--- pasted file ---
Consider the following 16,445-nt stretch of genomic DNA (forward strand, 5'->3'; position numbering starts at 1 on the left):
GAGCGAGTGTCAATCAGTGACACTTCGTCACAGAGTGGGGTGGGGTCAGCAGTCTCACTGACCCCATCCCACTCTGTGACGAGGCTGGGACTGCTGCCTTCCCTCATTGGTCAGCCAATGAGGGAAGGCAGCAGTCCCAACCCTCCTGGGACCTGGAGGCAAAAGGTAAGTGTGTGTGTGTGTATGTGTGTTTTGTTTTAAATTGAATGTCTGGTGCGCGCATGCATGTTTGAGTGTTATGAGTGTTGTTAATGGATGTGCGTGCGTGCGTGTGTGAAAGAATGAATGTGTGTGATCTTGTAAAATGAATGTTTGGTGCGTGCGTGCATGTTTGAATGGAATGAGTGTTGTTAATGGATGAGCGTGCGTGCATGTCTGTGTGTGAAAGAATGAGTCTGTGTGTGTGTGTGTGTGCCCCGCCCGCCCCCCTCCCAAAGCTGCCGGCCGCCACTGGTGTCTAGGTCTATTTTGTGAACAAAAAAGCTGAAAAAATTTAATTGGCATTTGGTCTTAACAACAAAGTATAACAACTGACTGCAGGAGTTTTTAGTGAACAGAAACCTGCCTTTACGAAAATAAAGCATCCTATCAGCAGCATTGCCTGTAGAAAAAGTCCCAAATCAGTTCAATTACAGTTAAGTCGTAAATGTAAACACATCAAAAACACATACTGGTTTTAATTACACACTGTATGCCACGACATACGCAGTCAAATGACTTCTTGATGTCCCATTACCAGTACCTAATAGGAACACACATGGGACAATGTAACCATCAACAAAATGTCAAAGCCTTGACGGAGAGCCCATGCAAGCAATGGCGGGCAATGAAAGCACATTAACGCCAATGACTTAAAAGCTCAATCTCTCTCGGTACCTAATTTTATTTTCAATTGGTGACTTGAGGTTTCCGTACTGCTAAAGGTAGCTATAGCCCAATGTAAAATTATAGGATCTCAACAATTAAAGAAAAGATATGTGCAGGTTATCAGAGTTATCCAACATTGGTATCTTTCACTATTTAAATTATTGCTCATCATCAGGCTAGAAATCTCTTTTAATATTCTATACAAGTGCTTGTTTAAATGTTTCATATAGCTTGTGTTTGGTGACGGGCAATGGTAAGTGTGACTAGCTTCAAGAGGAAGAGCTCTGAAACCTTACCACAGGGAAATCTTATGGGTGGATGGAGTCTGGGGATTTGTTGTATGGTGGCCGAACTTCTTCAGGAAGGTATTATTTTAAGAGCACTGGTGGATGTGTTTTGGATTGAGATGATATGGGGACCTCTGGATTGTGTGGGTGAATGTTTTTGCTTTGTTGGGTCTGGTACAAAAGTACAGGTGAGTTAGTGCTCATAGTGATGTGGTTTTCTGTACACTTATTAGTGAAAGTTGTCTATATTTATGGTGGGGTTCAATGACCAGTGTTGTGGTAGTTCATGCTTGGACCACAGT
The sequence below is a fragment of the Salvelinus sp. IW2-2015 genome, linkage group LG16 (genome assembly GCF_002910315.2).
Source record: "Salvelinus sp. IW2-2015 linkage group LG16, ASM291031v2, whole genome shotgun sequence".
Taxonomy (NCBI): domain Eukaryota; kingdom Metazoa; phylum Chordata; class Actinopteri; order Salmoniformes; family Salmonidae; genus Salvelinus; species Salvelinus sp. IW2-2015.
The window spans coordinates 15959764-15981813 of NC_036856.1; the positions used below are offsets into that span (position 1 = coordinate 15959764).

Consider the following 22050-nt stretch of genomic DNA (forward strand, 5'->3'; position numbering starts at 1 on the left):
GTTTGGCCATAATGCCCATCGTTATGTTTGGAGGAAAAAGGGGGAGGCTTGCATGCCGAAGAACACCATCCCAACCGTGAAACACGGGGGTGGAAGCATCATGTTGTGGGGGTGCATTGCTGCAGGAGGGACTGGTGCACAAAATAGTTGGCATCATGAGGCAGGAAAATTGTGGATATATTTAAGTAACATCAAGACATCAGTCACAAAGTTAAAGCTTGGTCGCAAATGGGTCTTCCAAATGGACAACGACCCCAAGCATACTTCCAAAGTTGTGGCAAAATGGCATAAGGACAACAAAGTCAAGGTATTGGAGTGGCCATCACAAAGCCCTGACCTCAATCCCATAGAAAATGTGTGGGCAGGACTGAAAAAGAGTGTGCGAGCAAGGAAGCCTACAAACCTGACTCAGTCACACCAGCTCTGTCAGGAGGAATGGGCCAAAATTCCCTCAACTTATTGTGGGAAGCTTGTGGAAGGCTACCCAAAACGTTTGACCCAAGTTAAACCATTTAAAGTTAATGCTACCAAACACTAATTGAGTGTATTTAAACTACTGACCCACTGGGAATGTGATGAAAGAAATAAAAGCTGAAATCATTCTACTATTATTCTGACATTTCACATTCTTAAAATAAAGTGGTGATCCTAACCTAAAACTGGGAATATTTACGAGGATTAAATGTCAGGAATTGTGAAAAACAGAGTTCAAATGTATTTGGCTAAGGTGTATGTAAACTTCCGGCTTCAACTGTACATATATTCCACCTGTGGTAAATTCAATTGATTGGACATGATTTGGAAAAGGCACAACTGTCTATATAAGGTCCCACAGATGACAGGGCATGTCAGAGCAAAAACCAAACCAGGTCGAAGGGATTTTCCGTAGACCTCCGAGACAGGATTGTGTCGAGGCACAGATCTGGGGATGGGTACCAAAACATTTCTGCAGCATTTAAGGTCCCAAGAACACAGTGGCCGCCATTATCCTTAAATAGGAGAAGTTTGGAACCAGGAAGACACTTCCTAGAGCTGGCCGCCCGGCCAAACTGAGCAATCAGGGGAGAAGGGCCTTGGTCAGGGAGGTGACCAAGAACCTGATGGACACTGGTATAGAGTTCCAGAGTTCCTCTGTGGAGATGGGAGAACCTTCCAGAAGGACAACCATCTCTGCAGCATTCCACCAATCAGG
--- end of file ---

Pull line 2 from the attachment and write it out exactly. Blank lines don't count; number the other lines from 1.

GAGCGAGTGTCAATCAGTGACACTTCGTCACAGAGTGGGGTGGGGTCAGCAGTCTCACTGACCCCATCCCACTCTGTGACGAGGCTGGGACTGCTGCCTTCCCTCATTGGTCAGCCAATGAGGGAAGGCAGCAGTCCCAACCCTCCTGGGACCTGGAGGCAAAAGGTAAGTGTGTGTGTGTGTATGTGTGTTTTGTTTTAAATTGAATGTCTGGTGCGCGCATGCATGTTTGAGTGTTATGAGTGTTGTTAATGGATGTGCGTGCGTGCGTGTGTGAAAGAATGAATGTGTGTGATCTTGTAAAATGAATGTTTGGTGCGTGCGTGCATGTTTGAATGGAATGAGTGTTGTTAATGGATGAGCGTGCGTGCATGTCTGTGTGTGAAAGAATGAGTCTGTGTGTGTGTGTGTGTGCCCCGCCCGCCCCCCTCCCAAAGCTGCCGGCCGCCACTGGTGTCTAGGTCTATTTTGTGAACAAAAAAGCTGAAAAAATTTAATTGGCATTTGGTCTTAACAACAAAGTATAACAACTGACTGCAGGAGTTTTTAGTGAACAGAAACCTGCCTTTACGAAAATAAAGCATCCTATCAGCAGCATTGCCTGTAGAAAAAGTCCCAAATCAGTTCAATTACAGTTAAGTCGTAAATGTAAACACATCAAAAACACATACTGGTTTTAATTACACACTGTATGCCACGACATACGCAGTCAAATGACTTCTTGATGTCCCATTACCAGTACCTAATAGGAACACACATGGGACAATGTAACCATCAACAAAATGTCAAAGCCTTGACGGAGAGCCCATGCAAGCAATGGCGGGCAATGAAAGCACATTAACGCCAATGACTTAAAAGCTCAATCTCTCTCGGTACCTAATTTTATTTTCAATTGGTGACTTGAGGTTTCCGTACTGCTAAAGGTAGCTATAGCCCAATGTAAAATTATAGGATCTCAACAATTAAAGAAAAGATATGTGCAGGTTATCAGAGTTATCCAACATTGGTATCTTTCACTATTTAAATTATTGCTCATCATCAGGCTAGAAATCTCTTTTAATATTCTATACAAGTGCTTGTTTAAATGTTTCATATAGCTTGTGTTTGGTGACGGGCAATGGTAAGTGTGACTAGCTTCAAGAGGAAGAGCTCTGAAACCTTACCACAGGGAAATCTTATGGGTGGATGGAGTCTGGGGATTTGTTGTATGGTGGCCGAACTTCTTCAGGAAGGTATTATTTTAAGAGCACTGGTGGATGTGTTTTGGATTGAGATGATATGGGGACCTCTGGATTGTGTGGGTGAATGTTTTTGCTTTGTTGGGTCTGGTACAAAAGTACAGGTGAGTTAGTGCTCATAGTGATGTGGTTTTCTGTACACTTATTAGTGAAAGTTGTCTATATTTATGGTGGGGTTCAATGACCAGTGTTGTGGTAGTTCATGCTTGGACCACAGT